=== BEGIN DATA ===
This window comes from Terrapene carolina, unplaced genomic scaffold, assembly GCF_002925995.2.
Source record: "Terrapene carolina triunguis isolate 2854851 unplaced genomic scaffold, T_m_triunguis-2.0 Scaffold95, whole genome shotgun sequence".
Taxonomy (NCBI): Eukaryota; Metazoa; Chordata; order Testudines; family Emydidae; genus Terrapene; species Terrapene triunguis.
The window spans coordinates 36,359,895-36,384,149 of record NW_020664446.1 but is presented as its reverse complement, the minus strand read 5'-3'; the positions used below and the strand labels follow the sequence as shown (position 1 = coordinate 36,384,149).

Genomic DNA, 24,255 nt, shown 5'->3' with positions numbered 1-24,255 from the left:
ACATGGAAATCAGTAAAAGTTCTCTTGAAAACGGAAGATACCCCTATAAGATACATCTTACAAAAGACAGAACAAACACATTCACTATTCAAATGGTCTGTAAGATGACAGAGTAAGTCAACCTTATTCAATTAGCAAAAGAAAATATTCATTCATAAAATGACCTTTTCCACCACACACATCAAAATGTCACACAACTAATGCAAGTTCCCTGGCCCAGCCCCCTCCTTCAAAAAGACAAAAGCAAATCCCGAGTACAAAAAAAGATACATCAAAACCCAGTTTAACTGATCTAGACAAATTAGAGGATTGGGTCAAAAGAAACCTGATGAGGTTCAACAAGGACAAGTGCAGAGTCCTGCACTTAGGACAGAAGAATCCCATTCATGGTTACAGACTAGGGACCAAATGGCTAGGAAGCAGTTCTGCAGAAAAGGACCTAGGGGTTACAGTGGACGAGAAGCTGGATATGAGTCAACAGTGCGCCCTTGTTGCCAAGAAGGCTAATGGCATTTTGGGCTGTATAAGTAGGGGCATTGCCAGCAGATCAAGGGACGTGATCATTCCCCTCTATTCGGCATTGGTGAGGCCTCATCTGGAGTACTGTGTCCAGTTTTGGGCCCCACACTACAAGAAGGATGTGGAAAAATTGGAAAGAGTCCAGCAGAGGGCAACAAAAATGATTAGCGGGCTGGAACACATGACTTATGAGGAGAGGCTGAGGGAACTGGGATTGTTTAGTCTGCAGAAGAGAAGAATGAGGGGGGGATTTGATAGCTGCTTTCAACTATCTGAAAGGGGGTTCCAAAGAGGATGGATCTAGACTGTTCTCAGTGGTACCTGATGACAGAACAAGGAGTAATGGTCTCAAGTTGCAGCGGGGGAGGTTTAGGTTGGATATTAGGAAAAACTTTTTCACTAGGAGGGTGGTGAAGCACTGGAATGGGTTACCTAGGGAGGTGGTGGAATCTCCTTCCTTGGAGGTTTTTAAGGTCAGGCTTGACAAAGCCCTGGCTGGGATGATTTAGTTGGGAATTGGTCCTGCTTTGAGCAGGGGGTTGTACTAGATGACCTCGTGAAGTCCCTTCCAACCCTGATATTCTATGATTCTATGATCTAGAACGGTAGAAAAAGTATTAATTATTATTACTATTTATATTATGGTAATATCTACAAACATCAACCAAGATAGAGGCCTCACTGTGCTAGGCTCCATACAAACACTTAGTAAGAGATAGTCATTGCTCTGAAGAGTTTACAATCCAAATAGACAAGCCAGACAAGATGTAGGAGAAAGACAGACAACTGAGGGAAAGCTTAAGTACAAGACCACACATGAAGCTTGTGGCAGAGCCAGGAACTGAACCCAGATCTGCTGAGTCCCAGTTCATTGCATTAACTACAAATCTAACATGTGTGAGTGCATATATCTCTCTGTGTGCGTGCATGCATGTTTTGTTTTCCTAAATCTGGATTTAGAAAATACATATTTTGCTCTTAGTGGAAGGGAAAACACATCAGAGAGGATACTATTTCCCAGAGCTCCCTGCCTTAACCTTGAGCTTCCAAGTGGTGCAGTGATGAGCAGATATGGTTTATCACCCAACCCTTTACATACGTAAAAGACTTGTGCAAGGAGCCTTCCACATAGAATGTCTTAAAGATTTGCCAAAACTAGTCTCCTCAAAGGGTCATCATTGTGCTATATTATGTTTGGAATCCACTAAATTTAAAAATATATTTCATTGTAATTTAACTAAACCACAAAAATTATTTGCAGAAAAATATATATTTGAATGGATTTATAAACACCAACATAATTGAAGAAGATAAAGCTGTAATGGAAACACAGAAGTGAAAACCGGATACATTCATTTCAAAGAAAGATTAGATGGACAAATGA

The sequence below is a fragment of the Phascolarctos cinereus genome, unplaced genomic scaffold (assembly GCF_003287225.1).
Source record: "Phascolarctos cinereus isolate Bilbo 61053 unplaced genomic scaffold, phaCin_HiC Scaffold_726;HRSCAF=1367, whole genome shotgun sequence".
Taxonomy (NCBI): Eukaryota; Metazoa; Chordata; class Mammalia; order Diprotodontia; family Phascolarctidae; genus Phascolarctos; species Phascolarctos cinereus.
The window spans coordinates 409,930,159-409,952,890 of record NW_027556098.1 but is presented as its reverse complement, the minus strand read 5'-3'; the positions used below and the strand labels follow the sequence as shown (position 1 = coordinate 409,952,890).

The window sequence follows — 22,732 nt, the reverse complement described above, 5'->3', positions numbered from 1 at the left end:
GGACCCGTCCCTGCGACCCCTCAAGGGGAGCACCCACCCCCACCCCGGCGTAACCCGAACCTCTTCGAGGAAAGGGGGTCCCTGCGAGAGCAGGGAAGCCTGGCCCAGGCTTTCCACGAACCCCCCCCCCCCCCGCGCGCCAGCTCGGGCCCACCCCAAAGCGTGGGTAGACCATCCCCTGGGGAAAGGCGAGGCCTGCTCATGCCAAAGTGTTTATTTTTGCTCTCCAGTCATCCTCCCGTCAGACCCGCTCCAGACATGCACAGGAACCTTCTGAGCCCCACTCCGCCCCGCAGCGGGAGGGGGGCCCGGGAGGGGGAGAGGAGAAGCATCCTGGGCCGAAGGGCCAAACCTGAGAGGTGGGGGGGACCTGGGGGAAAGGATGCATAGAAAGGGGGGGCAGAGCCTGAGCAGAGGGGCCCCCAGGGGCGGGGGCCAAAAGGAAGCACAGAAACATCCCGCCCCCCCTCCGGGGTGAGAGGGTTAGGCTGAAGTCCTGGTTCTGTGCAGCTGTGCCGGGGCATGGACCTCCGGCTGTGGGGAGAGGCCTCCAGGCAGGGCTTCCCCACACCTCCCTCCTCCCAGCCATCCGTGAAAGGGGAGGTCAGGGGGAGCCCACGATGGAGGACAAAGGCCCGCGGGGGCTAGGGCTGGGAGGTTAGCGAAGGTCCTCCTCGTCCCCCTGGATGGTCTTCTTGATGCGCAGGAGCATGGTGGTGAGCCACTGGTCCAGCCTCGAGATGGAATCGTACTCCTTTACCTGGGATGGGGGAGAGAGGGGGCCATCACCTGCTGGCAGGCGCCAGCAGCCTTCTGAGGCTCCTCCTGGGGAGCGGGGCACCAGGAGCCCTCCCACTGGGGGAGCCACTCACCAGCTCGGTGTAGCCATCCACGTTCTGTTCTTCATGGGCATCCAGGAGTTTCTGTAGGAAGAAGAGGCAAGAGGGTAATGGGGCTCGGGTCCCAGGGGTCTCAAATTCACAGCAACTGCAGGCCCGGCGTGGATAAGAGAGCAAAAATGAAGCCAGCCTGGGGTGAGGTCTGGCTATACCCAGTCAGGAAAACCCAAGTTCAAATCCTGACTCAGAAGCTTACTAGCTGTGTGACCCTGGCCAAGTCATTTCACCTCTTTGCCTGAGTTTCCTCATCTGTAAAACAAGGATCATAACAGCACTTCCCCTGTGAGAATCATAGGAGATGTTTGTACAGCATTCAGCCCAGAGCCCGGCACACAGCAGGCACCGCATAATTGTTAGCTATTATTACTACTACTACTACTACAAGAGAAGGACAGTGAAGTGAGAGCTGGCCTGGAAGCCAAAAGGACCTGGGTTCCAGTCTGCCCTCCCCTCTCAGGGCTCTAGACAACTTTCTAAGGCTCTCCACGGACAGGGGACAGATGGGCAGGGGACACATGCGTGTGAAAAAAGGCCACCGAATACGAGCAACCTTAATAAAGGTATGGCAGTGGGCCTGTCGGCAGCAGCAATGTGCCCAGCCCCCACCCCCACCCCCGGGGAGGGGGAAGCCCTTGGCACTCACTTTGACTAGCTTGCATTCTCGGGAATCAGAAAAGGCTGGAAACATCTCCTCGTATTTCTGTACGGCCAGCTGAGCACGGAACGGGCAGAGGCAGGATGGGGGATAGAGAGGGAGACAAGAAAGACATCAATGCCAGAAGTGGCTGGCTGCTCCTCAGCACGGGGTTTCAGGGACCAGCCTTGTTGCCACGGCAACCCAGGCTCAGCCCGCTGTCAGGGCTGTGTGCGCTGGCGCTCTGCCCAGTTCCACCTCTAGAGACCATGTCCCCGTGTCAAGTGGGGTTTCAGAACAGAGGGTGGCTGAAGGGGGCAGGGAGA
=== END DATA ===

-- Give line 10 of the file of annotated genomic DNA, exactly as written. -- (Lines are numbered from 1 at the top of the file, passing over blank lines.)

The window spans coordinates 409,930,159-409,952,890 of record NW_027556098.1 but is presented as its reverse complement, the minus strand read 5'-3'; the positions used below and the strand labels follow the sequence as shown (position 1 = coordinate 409,952,890).